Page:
Click to Chat

Nevada Supreme Court Ethics Opinion Dec. 2012

Posted by: on Wed, Feb 06, 2013

Share this post

Unpublished Disposition

2012 WL 6138581

In re DISCIPLINE OF Vicenta E. MONTOYA, Esq.

No. 58571.

Dec. 7, 2012.

Synopsis

Background: In attorney disciplinary proceeding, disciplinary board hearing panel entered recommendation for discipline.

Holding: On automatic review, the Supreme Court held that attorney’s violation of rules of professional conduct requiring competence, diligence, and communication, and governing bar admission and disciplinary matters, warranted five-year suspension from practice of law.

Attorney suspended.

West Headnotes

Change View

1 Attorney and Client

Review

Attorney’s opening brief in disciplinary proceedings was inadequate and subject to being stricken; attorney’s brief lacked any citation to record in support of her arguments, and arguments raised therein were raised for first time on appeal, as attorney failed to respond or appear to assert her arguments in district court despite having received proper notice of complaint and disciplinary hearing. Rules App.Proc., Rules 28(e), 28(j); SCR 105(3)(a).

Definite Suspension

Clear and convincing evidence supported disciplinary panel’s findings that attorney violated rules of professional conduct requiring competence, diligence, and communication, and governing bar admission and disciplinary matters, warranting five-year suspension from practice of law; attorney was retained to assist client with immigration matter, filed incomplete paperwork that was rejected by immigration court, led client to believe that she would be appealing rejection, and missed appeal deadline, resulting in lapse of client’s immigration status and client being fired from her job as registered nurse due to her lack of status, and attorney failed to respond to disciplinary complaint. RPC 1.1, 1.3, 1.4, 8.1(b).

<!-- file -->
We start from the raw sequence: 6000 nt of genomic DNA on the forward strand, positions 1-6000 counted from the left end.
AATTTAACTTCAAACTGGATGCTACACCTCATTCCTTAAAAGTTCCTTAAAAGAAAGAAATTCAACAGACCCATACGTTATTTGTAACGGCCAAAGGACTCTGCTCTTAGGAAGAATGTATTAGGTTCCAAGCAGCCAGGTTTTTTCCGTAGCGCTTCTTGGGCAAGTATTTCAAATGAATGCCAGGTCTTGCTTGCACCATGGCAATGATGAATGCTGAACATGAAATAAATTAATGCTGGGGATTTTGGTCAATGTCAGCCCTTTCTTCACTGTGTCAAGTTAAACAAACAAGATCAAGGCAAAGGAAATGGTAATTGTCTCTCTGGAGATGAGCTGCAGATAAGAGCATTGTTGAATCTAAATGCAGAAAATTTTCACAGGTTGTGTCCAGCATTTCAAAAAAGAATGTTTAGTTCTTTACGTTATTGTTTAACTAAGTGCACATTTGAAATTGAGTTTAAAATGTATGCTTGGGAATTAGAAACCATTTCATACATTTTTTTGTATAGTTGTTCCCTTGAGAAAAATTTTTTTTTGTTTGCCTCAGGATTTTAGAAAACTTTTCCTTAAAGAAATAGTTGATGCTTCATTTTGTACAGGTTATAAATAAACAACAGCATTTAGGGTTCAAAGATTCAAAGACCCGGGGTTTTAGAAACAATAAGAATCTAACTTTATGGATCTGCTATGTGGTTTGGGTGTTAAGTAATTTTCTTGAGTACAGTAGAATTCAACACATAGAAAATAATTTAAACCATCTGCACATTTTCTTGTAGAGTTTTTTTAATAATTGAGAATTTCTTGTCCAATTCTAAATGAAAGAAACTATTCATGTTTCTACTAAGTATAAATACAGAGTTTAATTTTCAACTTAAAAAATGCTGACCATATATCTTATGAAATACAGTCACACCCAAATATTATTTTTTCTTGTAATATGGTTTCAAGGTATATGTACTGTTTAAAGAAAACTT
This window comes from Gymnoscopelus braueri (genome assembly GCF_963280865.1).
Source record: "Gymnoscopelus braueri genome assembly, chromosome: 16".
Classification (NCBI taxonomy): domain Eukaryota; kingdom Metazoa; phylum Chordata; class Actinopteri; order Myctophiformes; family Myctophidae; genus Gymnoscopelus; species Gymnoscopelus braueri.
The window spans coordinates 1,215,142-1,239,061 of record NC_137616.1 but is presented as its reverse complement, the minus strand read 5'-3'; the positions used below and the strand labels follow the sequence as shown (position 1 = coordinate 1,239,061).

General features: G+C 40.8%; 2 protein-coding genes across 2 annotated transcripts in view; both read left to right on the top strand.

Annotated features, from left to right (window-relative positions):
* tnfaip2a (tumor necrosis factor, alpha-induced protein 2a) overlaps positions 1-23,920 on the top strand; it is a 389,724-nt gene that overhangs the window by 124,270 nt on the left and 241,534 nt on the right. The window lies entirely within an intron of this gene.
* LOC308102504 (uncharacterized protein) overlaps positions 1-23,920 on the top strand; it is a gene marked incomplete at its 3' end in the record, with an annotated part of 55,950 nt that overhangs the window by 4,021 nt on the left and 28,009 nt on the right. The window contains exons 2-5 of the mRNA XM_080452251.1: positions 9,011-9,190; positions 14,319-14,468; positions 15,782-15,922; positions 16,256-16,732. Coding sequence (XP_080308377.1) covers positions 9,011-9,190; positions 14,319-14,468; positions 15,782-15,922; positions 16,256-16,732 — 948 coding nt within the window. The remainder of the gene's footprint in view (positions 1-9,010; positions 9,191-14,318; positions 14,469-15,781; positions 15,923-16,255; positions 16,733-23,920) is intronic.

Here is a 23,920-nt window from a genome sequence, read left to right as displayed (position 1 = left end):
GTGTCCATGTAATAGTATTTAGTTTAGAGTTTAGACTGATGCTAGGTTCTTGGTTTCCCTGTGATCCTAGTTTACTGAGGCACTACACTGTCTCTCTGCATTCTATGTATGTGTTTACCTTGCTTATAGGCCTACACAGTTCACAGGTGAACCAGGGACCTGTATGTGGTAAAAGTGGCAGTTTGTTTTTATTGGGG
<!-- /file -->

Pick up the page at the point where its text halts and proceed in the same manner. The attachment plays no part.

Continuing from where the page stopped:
0 Case that cites this headnote

Attorneys and Law Firms

Jeffrey R. Albregts, Chair, Southern Nevada Disciplinary Board

David A. Clark, Bar Counsel

Kimberly K. Farmer, Executive Director, State Bar of Nevada

Vicenta E. Montoya, Esq.

Perry Thompson, Admissions Office, U.S. Supreme Court

Opinion

ORDER OF INJUNCTION AND GRANTING MOTION TO STRIKE

*1 This is an automatic review, pursuant to SCR 105(3)(b), of the Southern Nevada Disciplinary Board hearing panel’s recommendation that attorney Vicenta E. Montoya be enjoined from practicing law in Nevada for five years, including being prohibited from maintaining an office in Nevada, appearing before any court or administrative entity in Nevada, and from holding herself out to the public as someone authorized to practice law in this state. The panel further recommended that Montoya pay restitution in the amount of $8,000, pay the costs of the disciplinary proceedings, and provide the State Bar with a list of current and past clients from April 13, 2009, to the present.1

The panel’s recommendation was based on its conclusion that Montoya violated RPC 1.1 (competence), RPC 1.3 (diligence), RPC 1.4 (communication), and RPC 8.1(b) (bar admission and disciplinary matters). Despite receiving proper notice of the complaint and disciplinary hearing below, Montoya neither responded to the complaint nor appeared at the disciplinary hearing.2 However, Montoya did file an opening brief in this court, as allowed by SCR 105(3)(b). The State Bar moved to strike the brief and Montoya failed to oppose the motion.

1 Cause appearing, we grant the State Bar’s motion to strike Montoya’s opening brief. Montoya’s opening brief, in large part, failed to comply with the requirements of NRAP 28. See SCR 105(3)(a) (“[A]n appeal from a decision of a hearing panel shall be treated as would an appeal from a civil judgment of a district court and is governed by the Nevada Rules of Appellate Procedure”); NRAP 28(j). Among other deficiencies, Montoya’s brief lacks any citation to the record in support of her arguments, as required by NRAP 28(e). See also M.C. Multi–Family Dev. v. Crestdale Assocs., 124 Nev. 901, 908 n. 2, 193 P.3d 536, 541 (2008) (arguments in briefs must present appellant’s contentions with citations to the parts of the record upon which appellant relied). Further, although Montoya received proper notice of the complaint and the disciplinary hearing, she failed to respond or appear to assert her arguments in the district court. Thus, the arguments Montoya makes in her brief are raised for the first time in this appeal. See In re AMERCO Derivative Litigation, 127 Nev. ––––, –––– n. 6, 252 P.3d 681, 697 n. 6 (2011) (declining to address an issue raised for the first time on appeal); Old Aztec Mine, Inc. v. Brown, 97 Nev. 49, 52, 623 P.2d 981, 983 (1981) (“A point not urged in the [district] court … is deemed to have been waived and will not be considered on appeal”). Accordingly, we direct the clerk of this court to strike Montoya’s opening brief, entitled “Response Brief,” from the record in this matter.